This article discusses three poems written in the early 1490s by the Florentine Giuliano Dati (1445–1524), a penitentiary priest at the Archbasilica of St. John Lateran in Rome: the Stazione e indulgenze di Roma (1492–93), Tractato di Santo Ioanni Laterano (1492–94), and Aedificatio Romae (1494). Composed in the popular cantare verse form, which was strongly associated with public performance, these works are an unusual example of printed guides to Rome aimed specifically at an Italian audience. Situating Dati’s cantari within the broader culture of the Roman pilgrimage, the article assesses their relationship with established textual and performance traditions and considers the pastoral motivation behind their production. In doing so, it advocates for closer attention to the permeability between ephemeral print and performance in late medieval pilgrimage and devotional culture.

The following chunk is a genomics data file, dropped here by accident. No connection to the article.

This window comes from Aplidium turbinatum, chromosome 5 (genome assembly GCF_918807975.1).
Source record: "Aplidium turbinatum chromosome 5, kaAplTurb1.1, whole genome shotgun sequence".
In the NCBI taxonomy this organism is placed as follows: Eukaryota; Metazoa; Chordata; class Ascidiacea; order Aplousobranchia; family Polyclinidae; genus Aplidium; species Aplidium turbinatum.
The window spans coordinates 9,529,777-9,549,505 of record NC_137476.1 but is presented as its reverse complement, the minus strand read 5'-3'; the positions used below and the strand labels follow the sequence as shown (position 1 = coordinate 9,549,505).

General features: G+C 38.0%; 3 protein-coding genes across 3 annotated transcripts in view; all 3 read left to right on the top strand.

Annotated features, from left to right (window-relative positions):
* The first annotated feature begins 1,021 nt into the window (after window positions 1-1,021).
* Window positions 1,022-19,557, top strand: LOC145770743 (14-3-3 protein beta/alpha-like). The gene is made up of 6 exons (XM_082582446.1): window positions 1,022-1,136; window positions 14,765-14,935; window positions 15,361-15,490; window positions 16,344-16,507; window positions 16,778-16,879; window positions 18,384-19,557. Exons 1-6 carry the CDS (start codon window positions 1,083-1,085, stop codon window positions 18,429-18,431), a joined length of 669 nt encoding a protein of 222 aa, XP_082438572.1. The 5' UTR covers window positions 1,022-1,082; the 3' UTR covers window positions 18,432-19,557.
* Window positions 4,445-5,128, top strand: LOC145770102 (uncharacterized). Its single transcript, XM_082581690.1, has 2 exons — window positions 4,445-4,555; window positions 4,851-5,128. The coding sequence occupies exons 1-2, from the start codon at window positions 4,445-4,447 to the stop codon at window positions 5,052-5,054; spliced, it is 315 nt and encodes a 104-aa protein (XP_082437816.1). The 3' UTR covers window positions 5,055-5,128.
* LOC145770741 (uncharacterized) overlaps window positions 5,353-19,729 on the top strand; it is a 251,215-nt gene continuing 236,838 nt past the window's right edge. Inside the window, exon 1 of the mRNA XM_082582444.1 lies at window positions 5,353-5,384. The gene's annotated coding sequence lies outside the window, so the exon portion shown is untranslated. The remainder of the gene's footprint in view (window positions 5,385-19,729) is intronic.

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Research Article| January 01 2021
Pilgrimage, Print, and Performance: Giuliano Dati’s Roman Cantari
Journal of Medieval and Early Modern Studies (2021) 51 (1): 79–104.
Matthew Coneys; Pilgrimage, Print, and Performance: Giuliano Dati’s Roman Cantari. Journal of Medieval and Early Modern Studies 1 January 2021; 51 (1): 79–104. doi: https://doi.org/10.1215/10829636-8796258
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